£40000 - £50000 per annum + competitive: Progressive Recruitment: Embedded Sof...

Senior Hardware Design Engineer - Broadcast

£50000 - £65000 per annum + Benefits: Progressive Recruitment: Working for a m...

Day In a Page

Read Next
The Lada became a symbol of Russia’s failure to keep up with Western economies  

Our sanctions will not cripple Russia. It is doing a lot of the dirty work itself

Hamish McRae
The Israeli ambassador to the US, Ron Dermer, has been dubbed ‘Bibi’s brain’  

Israel's propaganda machine is finally starting to misfire

Patrick Cockburn
Save the tiger: The animals bred for bones on China’s tiger farms

The animals bred for bones on China’s tiger farms

The big cats kept in captivity to perform for paying audiences and then, when dead, their bodies used to fortify wine
A former custard factory, a Midlands bog and a Leeds cemetery all included in top 50 hidden spots in the UK

A former custard factory, a Midlands bog and a Leeds cemetery

Introducing the top 50 hidden spots in Britain
Ebola epidemic: Plagued by fear

Ebola epidemic: Plagued by fear

How a disease that has claimed fewer than 2,000 victims in its history has earned a place in the darkest corner of the public's imagination
Chris Pratt: From 'Parks and Recreation' to 'Guardians of the Galaxy'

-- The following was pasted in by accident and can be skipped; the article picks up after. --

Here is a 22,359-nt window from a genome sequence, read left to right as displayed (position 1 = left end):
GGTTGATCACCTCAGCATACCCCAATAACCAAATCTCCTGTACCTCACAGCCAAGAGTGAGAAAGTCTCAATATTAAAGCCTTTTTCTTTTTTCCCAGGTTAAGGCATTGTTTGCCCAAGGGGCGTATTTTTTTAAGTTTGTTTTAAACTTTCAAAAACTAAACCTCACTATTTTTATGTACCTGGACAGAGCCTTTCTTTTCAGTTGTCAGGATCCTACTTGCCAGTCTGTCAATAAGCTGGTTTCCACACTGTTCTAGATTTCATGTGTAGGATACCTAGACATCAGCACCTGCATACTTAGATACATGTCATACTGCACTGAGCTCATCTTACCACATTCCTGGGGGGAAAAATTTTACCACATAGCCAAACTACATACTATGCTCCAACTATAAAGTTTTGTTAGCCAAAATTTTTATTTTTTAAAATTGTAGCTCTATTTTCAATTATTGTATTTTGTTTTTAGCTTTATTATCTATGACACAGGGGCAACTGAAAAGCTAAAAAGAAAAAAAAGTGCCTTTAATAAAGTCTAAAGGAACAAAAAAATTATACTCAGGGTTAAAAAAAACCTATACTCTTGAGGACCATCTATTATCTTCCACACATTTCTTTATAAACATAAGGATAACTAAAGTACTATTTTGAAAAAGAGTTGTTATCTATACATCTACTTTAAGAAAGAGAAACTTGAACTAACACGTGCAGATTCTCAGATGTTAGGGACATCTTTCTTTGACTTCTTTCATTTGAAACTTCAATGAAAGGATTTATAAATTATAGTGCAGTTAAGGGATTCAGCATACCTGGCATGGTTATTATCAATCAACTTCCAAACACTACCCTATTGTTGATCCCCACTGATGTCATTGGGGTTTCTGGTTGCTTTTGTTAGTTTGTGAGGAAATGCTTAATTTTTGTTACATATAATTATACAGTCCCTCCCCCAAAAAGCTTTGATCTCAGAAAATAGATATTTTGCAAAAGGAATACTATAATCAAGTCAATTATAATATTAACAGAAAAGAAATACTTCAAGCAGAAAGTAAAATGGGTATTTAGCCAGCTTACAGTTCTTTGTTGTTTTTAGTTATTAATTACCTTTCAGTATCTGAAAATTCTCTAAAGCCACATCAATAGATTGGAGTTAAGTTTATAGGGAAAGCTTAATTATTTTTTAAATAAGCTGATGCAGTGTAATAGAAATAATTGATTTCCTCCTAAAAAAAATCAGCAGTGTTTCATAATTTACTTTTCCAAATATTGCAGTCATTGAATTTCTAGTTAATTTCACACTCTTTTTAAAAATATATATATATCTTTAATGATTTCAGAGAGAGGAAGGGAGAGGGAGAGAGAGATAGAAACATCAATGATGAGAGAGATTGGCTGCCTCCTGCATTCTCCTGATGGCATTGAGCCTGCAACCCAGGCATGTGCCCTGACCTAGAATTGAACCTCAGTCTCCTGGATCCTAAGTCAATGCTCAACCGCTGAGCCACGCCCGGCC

From 'Parks and Recreation' to 'Guardians of the Galaxy'

He was homeless in Hawaii when he got his big break. Now the comic actor Chris Pratt is Hollywood's new favourite action star
How live cinema screenings can boost arts audiences

How live cinema screenings can boost arts audiences

Broadcasting plays and exhibitions to cinemas is a sure-fire box office smash
Shipping container hotels: Pop-up hotels filling a niche

Pop-up hotels filling a niche

Spending the night in a shipping container doesn't sound appealing, but these mobile crash pads are popping up at the summer's biggest events
Native American headdresses are not fashion accessories

Feather dust-up

A Canadian festival has banned Native American headwear. Haven't we been here before?
Boris Johnson's war on diesel

Boris Johnson's war on diesel

11m cars here run on diesel. It's seen as a greener alternative to unleaded petrol. So why is London's mayor on a crusade against the black pump?
5 best waterproof cameras

Splash and flash: 5 best waterproof cameras

Don't let water stop you taking snaps with one of these machines that will take you from the sand to meters deep
Louis van Gaal interview: Manchester United manager discusses tactics and rebuilding after the David Moyes era

Louis van Gaal interview

Manchester United manager discusses tactics and rebuilding after the David Moyes era
Will Gore: The goodwill shown by fans towards Alastair Cook will evaporate rapidly if India win the series

Will Gore: Outside Edge

The goodwill shown by fans towards Alastair Cook will evaporate rapidly if India win the series
The children were playing in the street with toy guns. The air strikes were tragically real

The air strikes were tragically real

The children were playing in the street with toy guns
Boozy, ignorant, intolerant, but very polite – The British, as others see us

Britain as others see us

Boozy, ignorant, intolerant, but very polite
How did our legends really begin?

How did our legends really begin?

Applying the theory of evolution to the world's many mythologies
Watch out: Lambrusco is back on the menu

Lambrusco is back on the menu

Naff Seventies corner-shop staple is this year's Aperol Spritz